I got a new toy to play with the other day. It's my new butane torch. Now, I've had a torch for many years. When I was in cooking school we used big, propane torches to do all kinds of things: heating pans for removing cheesecakes or frozen desserts; burning meringue for a perfect key lime pie; and of course burning the tops of creme brulee. I did that for 200 plated desserts at a restaurant when I was the pastry chef there. There's no way you can't feel macho wielding a propane blowtorch. So when I wanted my own torch for cooking at home, of course the big propane daddy was the way to go. No wimpy Williams-Sonoma creme brulee torch for me! I'd be re-filling that baby constantly.
Fast forward a few years, and now I'm using my torch for soldering, coloring metal, and creating beads on wire. I learned torch-fired soldering in a class in a bead store, using the little butane torches. Well, at home of course I was going to use my big macho torch. I set up a safe area on my dining room table by laying down a 12" square tile, placing a fire brick on top, and I was good to go. Until I lit that torch and blew little balls of solder all across my beautiful table! It was like mercury balls running around, only these were red hot. Luckily, I didn't burn the table. From then on, I did all my torch work outside on the patio.
After ten years, the torch for my propane canister has finally died. I had to make that trip to Home Depot for a replacement. And what do I see? The wimpy little torches have grown up! I see the butane torches are stronger, have multiple tips, and can refill easily. I have now un-machoed myself, and will be using this smaller torch. Just the canister of my older one was bigger than it!
I tried my new torch the other day when I wanted to heat some copper pieces to give them a little color. Much to my surprise, I can use this little guy in the house right at my art table! I'm still a safety girl, but it's just not the big, honking thing the other one was. I don't think I'm at risk of accidentally lighting anything else around. And it has an easy "off" button -- the other one you had to twist the dial to turn it off. I'll definitely be using this more, especially when I just want to quickly heat up one thing.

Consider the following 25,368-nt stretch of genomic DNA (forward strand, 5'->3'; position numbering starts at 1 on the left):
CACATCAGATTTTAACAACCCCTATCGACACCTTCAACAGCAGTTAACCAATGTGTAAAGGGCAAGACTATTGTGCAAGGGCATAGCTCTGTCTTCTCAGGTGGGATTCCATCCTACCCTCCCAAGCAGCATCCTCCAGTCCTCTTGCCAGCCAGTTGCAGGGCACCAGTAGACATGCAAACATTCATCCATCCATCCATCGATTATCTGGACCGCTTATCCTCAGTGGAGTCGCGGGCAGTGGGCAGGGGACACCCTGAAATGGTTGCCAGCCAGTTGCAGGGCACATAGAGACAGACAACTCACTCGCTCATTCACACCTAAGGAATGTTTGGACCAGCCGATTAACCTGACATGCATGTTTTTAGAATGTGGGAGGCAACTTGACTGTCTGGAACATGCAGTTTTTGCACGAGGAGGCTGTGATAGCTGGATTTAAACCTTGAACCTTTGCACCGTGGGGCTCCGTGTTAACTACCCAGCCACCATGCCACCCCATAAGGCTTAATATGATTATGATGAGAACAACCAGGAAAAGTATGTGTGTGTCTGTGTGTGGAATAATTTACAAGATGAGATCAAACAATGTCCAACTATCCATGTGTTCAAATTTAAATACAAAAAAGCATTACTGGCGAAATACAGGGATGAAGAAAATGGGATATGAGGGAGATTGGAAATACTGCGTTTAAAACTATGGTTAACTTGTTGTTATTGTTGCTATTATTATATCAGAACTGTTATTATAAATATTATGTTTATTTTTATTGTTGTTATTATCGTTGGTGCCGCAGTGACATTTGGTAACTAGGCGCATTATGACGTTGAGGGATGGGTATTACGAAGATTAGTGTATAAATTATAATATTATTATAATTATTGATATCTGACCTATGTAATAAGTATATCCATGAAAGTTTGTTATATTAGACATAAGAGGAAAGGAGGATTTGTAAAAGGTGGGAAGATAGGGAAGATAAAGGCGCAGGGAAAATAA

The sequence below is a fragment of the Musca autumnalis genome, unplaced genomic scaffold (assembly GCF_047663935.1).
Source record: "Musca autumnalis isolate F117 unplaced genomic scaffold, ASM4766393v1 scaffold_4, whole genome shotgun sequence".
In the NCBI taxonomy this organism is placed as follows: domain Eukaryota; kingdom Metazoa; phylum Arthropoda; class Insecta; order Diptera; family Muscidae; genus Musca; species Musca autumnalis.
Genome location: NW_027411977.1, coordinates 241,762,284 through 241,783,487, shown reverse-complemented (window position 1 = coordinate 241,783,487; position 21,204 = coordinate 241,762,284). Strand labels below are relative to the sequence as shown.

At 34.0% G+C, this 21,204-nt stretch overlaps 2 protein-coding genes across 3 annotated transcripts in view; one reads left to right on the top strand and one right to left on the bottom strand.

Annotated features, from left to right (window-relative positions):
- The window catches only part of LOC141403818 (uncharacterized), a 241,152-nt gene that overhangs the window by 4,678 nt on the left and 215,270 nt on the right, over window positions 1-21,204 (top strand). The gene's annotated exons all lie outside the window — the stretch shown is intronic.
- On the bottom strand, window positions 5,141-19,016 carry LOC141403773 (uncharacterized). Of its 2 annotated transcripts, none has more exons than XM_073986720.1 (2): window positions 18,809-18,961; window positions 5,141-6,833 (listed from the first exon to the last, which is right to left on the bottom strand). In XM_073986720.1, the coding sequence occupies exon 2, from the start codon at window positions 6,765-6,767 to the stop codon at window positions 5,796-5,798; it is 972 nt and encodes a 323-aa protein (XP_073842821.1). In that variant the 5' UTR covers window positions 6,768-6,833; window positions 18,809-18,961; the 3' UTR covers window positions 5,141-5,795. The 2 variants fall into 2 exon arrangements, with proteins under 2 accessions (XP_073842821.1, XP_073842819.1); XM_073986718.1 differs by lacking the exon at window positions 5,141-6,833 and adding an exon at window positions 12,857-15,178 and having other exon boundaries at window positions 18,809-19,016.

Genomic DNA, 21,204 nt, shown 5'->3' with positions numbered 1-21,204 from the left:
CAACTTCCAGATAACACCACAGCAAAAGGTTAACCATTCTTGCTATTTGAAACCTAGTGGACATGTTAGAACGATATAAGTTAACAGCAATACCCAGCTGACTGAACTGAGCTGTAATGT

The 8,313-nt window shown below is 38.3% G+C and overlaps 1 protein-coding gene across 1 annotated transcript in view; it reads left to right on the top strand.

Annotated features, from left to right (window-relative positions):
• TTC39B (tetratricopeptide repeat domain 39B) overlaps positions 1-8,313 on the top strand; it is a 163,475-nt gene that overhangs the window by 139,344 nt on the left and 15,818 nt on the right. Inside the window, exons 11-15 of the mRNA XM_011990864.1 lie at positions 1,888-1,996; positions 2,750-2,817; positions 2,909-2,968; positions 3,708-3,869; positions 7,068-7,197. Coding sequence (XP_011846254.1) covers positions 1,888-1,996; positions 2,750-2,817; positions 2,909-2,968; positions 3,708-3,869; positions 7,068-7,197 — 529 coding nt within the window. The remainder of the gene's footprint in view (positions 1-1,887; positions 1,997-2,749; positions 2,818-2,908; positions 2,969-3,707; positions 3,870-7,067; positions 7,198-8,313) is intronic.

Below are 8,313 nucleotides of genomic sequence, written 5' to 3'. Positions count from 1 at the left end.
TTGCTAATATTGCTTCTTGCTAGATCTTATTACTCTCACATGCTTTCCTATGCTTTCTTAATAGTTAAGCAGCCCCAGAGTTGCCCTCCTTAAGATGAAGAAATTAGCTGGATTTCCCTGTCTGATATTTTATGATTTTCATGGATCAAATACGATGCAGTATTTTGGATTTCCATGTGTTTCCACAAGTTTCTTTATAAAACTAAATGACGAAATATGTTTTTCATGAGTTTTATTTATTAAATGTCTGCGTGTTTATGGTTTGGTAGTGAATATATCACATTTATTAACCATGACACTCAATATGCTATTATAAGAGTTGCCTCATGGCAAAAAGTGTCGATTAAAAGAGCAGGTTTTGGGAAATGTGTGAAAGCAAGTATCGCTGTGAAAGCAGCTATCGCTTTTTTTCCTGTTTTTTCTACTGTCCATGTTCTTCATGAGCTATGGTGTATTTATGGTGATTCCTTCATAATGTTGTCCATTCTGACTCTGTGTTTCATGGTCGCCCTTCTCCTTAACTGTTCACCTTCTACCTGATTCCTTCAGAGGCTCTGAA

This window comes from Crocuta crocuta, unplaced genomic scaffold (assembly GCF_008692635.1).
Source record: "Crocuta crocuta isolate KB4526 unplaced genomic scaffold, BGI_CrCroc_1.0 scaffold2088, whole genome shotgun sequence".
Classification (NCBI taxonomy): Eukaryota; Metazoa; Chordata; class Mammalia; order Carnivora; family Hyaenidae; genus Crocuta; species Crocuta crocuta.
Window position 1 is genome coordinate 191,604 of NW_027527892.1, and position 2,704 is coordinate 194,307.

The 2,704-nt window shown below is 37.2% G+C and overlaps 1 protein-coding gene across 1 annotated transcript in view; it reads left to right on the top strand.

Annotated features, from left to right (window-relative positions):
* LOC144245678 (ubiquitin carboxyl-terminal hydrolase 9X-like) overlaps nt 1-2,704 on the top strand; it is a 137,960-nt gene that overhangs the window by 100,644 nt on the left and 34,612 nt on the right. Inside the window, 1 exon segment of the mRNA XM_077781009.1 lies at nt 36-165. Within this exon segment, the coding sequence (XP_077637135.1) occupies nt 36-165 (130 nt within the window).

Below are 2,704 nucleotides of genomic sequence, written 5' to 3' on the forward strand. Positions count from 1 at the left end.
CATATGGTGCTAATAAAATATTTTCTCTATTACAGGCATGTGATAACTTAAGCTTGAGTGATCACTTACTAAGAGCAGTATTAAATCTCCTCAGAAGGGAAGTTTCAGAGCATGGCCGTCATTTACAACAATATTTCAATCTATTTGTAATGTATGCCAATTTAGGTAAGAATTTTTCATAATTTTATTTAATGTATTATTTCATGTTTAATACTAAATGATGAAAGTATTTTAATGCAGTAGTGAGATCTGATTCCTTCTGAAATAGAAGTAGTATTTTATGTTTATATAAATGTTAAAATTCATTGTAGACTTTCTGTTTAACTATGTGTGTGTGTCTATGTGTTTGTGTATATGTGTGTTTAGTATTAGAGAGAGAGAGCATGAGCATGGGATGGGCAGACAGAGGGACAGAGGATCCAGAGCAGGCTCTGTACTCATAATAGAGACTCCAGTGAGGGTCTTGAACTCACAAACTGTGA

After all this talk off torching, here's a photo of what I made. I cut out wing shapes from 24 guage copper, then torched them for a nice mottled effect. I "sewed" them together with 28 guage wire, then sewed on a little bead I made using yarn, wire and beads. Together they make a nice little dragonfly.
I made this dragonfly to go on a necklace that was started by Carol Moore. She wanted a nature theme, and she started it with a beautiful focal piece -- check out her copper butterfly wing with attached key and resined bezel photo. She said the drilling of the key to attach the rivets was quite an adventure. I'm impressed with how well she cut the copper around her etching of a butterfly stamp. In a month, after one more addition, she'll get her beautiful necklace back. I hope she likes this sneak preview!
This was a fun dragonfly to make -- you may see some more in future creations.